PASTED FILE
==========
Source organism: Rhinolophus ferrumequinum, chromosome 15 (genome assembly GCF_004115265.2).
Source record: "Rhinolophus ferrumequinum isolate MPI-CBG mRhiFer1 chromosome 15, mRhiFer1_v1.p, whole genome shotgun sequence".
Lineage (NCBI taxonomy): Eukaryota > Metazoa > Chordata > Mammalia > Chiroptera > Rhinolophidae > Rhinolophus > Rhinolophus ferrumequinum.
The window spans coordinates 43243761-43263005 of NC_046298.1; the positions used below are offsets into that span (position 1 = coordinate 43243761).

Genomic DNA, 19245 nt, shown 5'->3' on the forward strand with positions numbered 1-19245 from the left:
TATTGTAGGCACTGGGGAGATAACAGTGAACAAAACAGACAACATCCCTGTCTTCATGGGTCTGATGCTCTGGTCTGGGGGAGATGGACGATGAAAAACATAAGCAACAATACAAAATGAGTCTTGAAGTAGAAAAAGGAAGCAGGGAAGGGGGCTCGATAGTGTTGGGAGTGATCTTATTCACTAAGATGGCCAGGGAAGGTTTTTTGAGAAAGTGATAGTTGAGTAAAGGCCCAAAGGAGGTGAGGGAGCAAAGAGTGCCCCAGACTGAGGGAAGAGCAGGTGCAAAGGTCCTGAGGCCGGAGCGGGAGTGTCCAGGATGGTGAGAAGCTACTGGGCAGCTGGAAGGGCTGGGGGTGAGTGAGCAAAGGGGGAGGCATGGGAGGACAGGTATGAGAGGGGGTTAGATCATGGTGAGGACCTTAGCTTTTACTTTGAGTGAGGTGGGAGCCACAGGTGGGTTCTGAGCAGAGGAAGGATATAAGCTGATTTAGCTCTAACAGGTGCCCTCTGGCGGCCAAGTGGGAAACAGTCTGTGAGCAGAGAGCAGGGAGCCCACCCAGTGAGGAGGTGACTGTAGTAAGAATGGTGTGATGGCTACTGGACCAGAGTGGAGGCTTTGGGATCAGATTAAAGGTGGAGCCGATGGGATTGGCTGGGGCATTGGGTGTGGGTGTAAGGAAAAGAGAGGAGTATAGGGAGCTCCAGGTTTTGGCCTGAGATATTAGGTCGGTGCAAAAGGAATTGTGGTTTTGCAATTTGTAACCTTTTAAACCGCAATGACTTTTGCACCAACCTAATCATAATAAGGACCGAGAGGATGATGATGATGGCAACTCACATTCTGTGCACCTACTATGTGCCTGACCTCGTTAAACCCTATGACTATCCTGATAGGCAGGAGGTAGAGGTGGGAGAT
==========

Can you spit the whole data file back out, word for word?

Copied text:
Source organism: Rhinolophus ferrumequinum, chromosome 15 (genome assembly GCF_004115265.2).
Source record: "Rhinolophus ferrumequinum isolate MPI-CBG mRhiFer1 chromosome 15, mRhiFer1_v1.p, whole genome shotgun sequence".
Lineage (NCBI taxonomy): Eukaryota > Metazoa > Chordata > Mammalia > Chiroptera > Rhinolophidae > Rhinolophus > Rhinolophus ferrumequinum.
The window spans coordinates 43243761-43263005 of NC_046298.1; the positions used below are offsets into that span (position 1 = coordinate 43243761).

Genomic DNA, 19245 nt, shown 5'->3' on the forward strand with positions numbered 1-19245 from the left:
TATTGTAGGCACTGGGGAGATAACAGTGAACAAAACAGACAACATCCCTGTCTTCATGGGTCTGATGCTCTGGTCTGGGGGAGATGGACGATGAAAAACATAAGCAACAATACAAAATGAGTCTTGAAGTAGAAAAAGGAAGCAGGGAAGGGGGCTCGATAGTGTTGGGAGTGATCTTATTCACTAAGATGGCCAGGGAAGGTTTTTTGAGAAAGTGATAGTTGAGTAAAGGCCCAAAGGAGGTGAGGGAGCAAAGAGTGCCCCAGACTGAGGGAAGAGCAGGTGCAAAGGTCCTGAGGCCGGAGCGGGAGTGTCCAGGATGGTGAGAAGCTACTGGGCAGCTGGAAGGGCTGGGGGTGAGTGAGCAAAGGGGGAGGCATGGGAGGACAGGTATGAGAGGGGGTTAGATCATGGTGAGGACCTTAGCTTTTACTTTGAGTGAGGTGGGAGCCACAGGTGGGTTCTGAGCAGAGGAAGGATATAAGCTGATTTAGCTCTAACAGGTGCCCTCTGGCGGCCAAGTGGGAAACAGTCTGTGAGCAGAGAGCAGGGAGCCCACCCAGTGAGGAGGTGACTGTAGTAAGAATGGTGTGATGGCTACTGGACCAGAGTGGAGGCTTTGGGATCAGATTAAAGGTGGAGCCGATGGGATTGGCTGGGGCATTGGGTGTGGGTGTAAGGAAAAGAGAGGAGTATAGGGAGCTCCAGGTTTTGGCCTGAGATATTAGGTCGGTGCAAAAGGAATTGTGGTTTTGCAATTTGTAACCTTTTAAACCGCAATGACTTTTGCACCAACCTAATCATAATAAGGACCGAGAGGATGATGATGATGGCAACTCACATTCTGTGCACCTACTATGTGCCTGACCTCGTTAAACCCTATGACTATCCTGATAGGCAGGAGGTAGAGGTGGGAGAT